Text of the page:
eleuthero is a great mild tonic which was one of the primary Adaptogens the Russians were doing research on since mid last century or so.

 

It does not carry the same overheat issues as Panax Ginseng. It has been scientifically proven effective for so many things.

 

Should be easy to find in any health food shop.

 

good luck.

 

Craig

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Great! Thanks TaoMeow. I tried some Panax, turned out not to be a good idea.

 

Some days I think it's just better sticking to real food. The supplements industry is starting to annoy me (almost) as much as "big pharm" - of which I wonder how many "natural health" firms are subsidiaries - making wads of dough off of "health and improvement" junkies such as myself. :rolleyes:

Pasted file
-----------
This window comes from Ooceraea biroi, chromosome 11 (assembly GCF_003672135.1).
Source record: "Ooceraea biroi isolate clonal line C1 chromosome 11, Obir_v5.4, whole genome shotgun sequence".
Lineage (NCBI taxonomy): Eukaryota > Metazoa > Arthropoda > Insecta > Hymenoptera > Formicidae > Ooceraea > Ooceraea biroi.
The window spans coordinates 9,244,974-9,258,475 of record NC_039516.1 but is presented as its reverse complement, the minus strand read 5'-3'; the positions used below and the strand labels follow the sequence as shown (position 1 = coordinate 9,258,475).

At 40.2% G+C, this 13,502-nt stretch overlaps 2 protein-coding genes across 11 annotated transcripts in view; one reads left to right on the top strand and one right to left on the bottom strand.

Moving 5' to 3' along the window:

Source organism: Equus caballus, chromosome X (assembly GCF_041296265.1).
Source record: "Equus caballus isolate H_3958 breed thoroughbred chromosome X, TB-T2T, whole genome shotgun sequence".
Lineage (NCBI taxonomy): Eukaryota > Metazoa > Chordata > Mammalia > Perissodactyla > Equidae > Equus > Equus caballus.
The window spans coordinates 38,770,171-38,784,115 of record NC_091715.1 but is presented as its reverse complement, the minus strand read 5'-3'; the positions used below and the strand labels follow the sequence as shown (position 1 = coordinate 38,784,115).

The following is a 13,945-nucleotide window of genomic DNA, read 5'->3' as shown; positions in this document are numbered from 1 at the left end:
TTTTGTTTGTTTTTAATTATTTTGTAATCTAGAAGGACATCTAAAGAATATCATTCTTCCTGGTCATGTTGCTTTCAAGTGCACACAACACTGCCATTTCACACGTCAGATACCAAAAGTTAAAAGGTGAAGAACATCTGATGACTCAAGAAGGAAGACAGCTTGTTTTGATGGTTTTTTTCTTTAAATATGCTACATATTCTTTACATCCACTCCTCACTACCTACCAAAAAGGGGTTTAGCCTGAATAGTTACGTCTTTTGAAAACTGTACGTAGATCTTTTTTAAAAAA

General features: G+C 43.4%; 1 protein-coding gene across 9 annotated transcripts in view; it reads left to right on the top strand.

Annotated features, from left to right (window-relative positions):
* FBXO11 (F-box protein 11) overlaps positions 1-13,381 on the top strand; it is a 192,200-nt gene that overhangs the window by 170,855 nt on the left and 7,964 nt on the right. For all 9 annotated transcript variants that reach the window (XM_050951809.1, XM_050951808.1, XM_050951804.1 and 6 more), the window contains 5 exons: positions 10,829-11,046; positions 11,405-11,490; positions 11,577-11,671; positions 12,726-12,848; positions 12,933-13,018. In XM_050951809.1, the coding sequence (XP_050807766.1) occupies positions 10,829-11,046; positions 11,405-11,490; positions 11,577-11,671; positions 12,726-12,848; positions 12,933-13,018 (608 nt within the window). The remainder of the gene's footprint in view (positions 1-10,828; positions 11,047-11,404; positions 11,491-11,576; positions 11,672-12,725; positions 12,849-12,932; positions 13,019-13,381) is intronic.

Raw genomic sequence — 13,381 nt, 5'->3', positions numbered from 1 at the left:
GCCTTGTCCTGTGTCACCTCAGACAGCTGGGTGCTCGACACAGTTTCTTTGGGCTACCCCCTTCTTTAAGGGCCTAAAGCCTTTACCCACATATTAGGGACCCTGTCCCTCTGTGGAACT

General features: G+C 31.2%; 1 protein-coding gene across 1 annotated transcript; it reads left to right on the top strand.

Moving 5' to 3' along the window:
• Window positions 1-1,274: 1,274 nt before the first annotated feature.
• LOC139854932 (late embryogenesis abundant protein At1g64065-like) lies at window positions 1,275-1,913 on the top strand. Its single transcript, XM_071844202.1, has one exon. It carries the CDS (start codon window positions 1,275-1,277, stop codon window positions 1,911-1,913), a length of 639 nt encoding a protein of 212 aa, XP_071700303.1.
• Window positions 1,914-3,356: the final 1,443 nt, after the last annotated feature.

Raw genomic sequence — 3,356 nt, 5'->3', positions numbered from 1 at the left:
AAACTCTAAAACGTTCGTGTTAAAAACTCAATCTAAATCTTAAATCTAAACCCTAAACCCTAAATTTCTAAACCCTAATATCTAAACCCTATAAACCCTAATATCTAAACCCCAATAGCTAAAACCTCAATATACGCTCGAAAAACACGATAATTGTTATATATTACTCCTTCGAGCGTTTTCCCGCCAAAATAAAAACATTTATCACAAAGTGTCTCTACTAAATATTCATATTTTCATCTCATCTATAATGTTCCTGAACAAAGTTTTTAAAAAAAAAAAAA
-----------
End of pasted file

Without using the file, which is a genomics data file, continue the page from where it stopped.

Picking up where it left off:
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Panax quinquefolius grows wild around here, especially in the temperate rhodo rain forests surrounding the higher elevations. (Actually, when I was in high school, I knew people who would smoke it...)

 

Taomeow, can you tell me anything about American ginseng?

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Panax quinquefolius grows wild around here, especially in the temperate rhodo rain forests surrounding the higher elevations. (Actually, when I was in high school, I knew people who would smoke it...)

 

Taomeow, can you tell me anything about American ginseng?

 

Wow, I'd go foraging if I were you!:) Put your name -- A Seeker -- to good use!:D